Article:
River History: Feast and Flood at Emu Plains WEA Sydney

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Available Classes

Pre- and post-1788 Emu Plains history could be summarized as “plenty, penal, plenty”. First and second settlers, Darug and then British, learned about the power and bounty of the river, Dyarubbin. There was contact and also conflict between these two wildly different cultures. Using unreliable memoirs, reliable history and graphic materials, students will be prepared for interpreting the structures and landscape on the Emu Plains walk. This session can be taken on its own but is an ideal complement for the walk.


  • Face-to-Face


  • Karskens, G. (2020) People of the River: Lost worlds of early Australia, Allen & Unwin ISBN 9781760292232
  • Ryan, J.T. (1894) Reminiscences of Australia: containing 70 years of his own knowledge and 35 years of his ancestors, George Robertson and Co. ISBN 0959376402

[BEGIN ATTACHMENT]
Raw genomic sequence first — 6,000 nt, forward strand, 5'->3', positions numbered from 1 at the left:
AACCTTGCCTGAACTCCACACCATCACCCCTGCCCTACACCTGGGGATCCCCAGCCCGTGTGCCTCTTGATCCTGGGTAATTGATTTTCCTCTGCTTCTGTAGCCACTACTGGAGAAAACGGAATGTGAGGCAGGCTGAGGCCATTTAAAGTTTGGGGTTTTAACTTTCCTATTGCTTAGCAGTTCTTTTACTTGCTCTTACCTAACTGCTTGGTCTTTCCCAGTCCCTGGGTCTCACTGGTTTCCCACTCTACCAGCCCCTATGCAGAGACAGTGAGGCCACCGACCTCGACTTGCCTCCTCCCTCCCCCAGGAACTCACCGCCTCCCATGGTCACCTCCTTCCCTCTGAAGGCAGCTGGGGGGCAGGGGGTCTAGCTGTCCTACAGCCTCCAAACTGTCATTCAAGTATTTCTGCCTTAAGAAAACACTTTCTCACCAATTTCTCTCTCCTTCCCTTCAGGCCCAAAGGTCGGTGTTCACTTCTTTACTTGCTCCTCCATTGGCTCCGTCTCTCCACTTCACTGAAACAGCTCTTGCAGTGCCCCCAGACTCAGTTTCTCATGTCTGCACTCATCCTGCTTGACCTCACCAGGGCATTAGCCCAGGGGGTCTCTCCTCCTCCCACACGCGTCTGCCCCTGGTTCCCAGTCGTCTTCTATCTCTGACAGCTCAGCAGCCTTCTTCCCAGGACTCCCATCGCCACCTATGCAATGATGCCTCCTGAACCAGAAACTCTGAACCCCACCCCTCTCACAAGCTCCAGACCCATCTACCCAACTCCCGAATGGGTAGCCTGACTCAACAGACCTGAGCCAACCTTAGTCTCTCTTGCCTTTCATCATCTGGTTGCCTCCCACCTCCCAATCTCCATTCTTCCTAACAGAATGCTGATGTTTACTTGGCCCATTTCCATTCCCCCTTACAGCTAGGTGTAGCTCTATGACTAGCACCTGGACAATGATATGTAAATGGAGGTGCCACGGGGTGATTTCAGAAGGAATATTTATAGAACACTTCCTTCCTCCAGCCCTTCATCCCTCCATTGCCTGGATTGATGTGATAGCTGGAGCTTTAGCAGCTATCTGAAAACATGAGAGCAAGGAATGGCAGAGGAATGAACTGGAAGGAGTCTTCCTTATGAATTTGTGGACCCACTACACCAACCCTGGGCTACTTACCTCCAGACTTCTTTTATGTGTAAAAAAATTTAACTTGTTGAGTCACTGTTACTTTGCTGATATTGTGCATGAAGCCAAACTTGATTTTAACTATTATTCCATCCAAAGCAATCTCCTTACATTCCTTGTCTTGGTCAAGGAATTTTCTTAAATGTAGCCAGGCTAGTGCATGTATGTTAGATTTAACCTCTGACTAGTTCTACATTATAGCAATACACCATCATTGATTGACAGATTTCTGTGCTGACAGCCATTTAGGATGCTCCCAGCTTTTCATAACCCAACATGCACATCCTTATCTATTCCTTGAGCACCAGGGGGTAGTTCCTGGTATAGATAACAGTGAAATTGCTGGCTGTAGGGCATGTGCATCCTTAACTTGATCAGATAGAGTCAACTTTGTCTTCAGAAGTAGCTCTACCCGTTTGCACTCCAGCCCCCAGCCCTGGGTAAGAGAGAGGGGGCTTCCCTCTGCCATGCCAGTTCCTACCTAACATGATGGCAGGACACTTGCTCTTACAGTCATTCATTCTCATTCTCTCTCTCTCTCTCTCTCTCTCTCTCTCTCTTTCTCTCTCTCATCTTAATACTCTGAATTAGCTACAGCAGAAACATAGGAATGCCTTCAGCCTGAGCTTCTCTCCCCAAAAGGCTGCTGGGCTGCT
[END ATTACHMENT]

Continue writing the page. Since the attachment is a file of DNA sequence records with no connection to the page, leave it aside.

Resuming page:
• Chater Forth, L. (2012) Margaret Catchpole: Her life and her letters, self-published ISBN 9780646565118


  • What can be known about pre-1788 Darug life
  • Flood-plains and colonial settlers
  • How is history written? How accurate is memoir? Toby Ryan, raconteur, MP, bridge-builder, gambler, bankrupt


By the end of this course, students should be able to:

  1. Understand the Hawkesbury-Nepean (Dyarubbin) river system: tributaries, choke points, watershed
  2. Have the background to be able to interpret the Emu Plains walk

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